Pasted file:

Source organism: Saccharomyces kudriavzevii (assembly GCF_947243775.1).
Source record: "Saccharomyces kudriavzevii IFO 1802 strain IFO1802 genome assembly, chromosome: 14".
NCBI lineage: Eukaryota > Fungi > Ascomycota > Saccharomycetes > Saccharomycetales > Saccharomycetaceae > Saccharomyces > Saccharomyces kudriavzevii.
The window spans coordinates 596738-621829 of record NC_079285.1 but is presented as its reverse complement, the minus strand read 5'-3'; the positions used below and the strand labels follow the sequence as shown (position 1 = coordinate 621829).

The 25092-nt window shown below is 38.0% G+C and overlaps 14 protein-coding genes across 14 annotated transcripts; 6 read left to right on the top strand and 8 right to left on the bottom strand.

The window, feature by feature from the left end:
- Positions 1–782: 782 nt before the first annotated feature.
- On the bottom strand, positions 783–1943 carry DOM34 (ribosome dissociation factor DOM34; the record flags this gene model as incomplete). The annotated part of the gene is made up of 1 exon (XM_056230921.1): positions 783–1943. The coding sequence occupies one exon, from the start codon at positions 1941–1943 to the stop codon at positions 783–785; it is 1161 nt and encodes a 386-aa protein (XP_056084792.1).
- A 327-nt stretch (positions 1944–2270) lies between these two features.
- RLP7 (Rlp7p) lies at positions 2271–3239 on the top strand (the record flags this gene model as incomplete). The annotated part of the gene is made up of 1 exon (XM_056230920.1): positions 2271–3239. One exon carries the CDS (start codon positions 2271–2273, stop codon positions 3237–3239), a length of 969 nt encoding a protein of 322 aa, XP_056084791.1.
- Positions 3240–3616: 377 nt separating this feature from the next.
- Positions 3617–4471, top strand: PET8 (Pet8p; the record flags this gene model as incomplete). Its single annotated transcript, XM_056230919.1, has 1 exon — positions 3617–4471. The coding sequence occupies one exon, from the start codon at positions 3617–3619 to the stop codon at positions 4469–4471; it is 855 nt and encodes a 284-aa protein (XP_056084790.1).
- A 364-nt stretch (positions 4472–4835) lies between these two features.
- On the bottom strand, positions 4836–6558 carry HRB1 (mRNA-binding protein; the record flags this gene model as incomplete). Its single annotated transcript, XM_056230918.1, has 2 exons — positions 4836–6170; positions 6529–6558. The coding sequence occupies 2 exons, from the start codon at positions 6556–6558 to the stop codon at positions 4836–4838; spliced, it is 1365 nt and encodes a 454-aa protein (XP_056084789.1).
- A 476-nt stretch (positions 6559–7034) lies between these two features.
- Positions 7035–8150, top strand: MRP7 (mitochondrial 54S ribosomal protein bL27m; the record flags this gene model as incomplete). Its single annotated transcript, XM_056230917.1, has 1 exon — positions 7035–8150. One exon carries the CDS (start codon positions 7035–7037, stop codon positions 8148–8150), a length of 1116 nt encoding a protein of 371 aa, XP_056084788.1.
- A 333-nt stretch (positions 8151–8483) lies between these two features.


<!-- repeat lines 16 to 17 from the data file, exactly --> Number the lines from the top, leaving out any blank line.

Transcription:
- Positions 7035–8150, top strand: MRP7 (mitochondrial 54S ribosomal protein bL27m; the record flags this gene model as incomplete). Its single annotated transcript, XM_056230917.1, has 1 exon — positions 7035–8150. One exon carries the CDS (start codon positions 7035–7037, stop codon positions 8148–8150), a length of 1116 nt encoding a protein of 371 aa, XP_056084788.1.
- A 333-nt stretch (positions 8151–8483) lies between these two features.